“If something breaks at a power plant and has to come offline, you’re not generating electricity, which isn’t good for companies whose business it is to sell electricity,” Hitchcock said. “In the past, we had to wait several days for a boiler to cool and to build scaffolding. With a drone, we can identify or rule out problems, saving us a lot of time and allowing us to get the right part.”

Repairs are made faster, shortening outages, and scaffolding can be contained to just the area that needs repaired, rather than covering the entire asset.

This response has been made easier with the Elios 3 from Flyability, Hitchcock said, which uses LiDAR point clouds to navigate once it’s inside a boiler. Before, a drone could collect imagery and video to identify flaws, but it couldn’t tell the operator exactly where those flaws were. Now, they can fly the drone and model at the same time, what Hitchcock describes as a game changer.

Drones are also being deployed to perform inspections after radiation leaks, Hitchcock said. In fact, it’s now the go-to tool, where it was once an afterthought.

Dominion relies on UAS for boiler inspections as well, with the technology also leveraged to inspect infrastructure outside power-generation facilities, Robie said. Construction monitoring, water tower inspections and volumetric measurements are among other applications. They use both quadcopters to hover for close inspections and fixed-wing drones to map large areas.

Dominion recently received a waiver from the FAA that covers more than 40 facilities across seven states, allowing the team to fly the Skydio X2 drone BVLOS without an additional crew member or technology to detect other aircraft. Skydio’s AI technology makes it possible to fly the drone closer to structures, enhancing the data obtained during inspections.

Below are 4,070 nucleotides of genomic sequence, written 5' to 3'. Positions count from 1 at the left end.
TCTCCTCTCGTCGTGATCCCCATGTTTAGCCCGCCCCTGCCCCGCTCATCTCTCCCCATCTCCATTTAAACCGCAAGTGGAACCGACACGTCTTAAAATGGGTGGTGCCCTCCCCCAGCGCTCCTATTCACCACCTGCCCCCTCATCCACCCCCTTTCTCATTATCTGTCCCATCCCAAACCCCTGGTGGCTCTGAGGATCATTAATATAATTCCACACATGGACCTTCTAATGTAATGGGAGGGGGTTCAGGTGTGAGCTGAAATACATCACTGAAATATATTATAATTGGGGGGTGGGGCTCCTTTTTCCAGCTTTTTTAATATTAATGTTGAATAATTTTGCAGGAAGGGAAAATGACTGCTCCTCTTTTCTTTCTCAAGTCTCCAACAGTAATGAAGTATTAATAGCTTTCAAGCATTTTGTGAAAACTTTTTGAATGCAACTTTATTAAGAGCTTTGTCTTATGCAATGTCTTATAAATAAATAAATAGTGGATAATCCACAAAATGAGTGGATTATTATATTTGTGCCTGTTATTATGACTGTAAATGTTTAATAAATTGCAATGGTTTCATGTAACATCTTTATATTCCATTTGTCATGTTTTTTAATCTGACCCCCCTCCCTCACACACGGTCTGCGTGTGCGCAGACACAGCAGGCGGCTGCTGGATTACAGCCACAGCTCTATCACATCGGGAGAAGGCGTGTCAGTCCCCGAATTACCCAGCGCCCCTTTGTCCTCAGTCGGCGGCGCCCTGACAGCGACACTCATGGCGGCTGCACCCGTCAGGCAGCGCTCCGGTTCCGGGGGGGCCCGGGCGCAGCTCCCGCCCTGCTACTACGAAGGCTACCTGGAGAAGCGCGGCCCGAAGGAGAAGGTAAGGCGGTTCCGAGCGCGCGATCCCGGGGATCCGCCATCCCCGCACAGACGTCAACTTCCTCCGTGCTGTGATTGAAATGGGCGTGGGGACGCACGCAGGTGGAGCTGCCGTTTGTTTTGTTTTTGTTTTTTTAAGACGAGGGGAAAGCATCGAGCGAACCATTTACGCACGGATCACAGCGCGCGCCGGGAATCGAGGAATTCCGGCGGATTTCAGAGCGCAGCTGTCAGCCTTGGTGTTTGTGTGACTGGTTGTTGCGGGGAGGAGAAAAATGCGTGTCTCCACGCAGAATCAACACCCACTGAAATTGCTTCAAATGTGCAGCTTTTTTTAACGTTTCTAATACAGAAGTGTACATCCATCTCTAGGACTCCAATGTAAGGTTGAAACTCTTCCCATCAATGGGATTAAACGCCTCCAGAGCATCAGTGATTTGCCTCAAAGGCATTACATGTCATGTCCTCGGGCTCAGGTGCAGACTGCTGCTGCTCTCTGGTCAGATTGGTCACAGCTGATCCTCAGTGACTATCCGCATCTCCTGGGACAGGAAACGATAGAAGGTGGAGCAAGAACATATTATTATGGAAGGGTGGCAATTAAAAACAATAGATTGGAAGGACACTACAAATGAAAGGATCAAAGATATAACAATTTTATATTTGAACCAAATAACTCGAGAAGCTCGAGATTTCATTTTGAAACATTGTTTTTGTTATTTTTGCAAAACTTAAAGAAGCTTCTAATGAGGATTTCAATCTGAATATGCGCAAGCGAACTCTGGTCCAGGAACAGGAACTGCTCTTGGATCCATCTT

Drones also can deployed for inspections at hydroelectric facilities or dams, said James Pierce, manager of UAS and inspections for Ameren. And the company isn’t just responsible for the dam; it also must maintain shoreline permitting around the reservoir. UAS provide detailed inspections that assist with that activity.

Other robotics, such as crawlers and rovers, are finding their place at these facilities as well, Guerre said. They can perform inspections on a variety of assets in a set, repeatable pattern, as well as examine a perimeter around the plant as a means of security.

Drones and ground robotics can be used in combination, Guerre said, for more efficient inspections. A crawler might be deployed to handle a boiler inspection, while a quadruped robot is sent to look for corrosion on internal pipelines and the drone checks for flaws on a stack.

Submersibles also play a role, Robie said, and can be deployed on a dam, for example, to gauge soil sediment or inspect the infrastructure. They can be used inside water-holding tanks or other liquid holding vessels as well.

Energy companies are also leveraging robotics for their renewable assets, deploying crawlers designed specifically for wind turbine inspection and to monitor solar panel operations, as examples.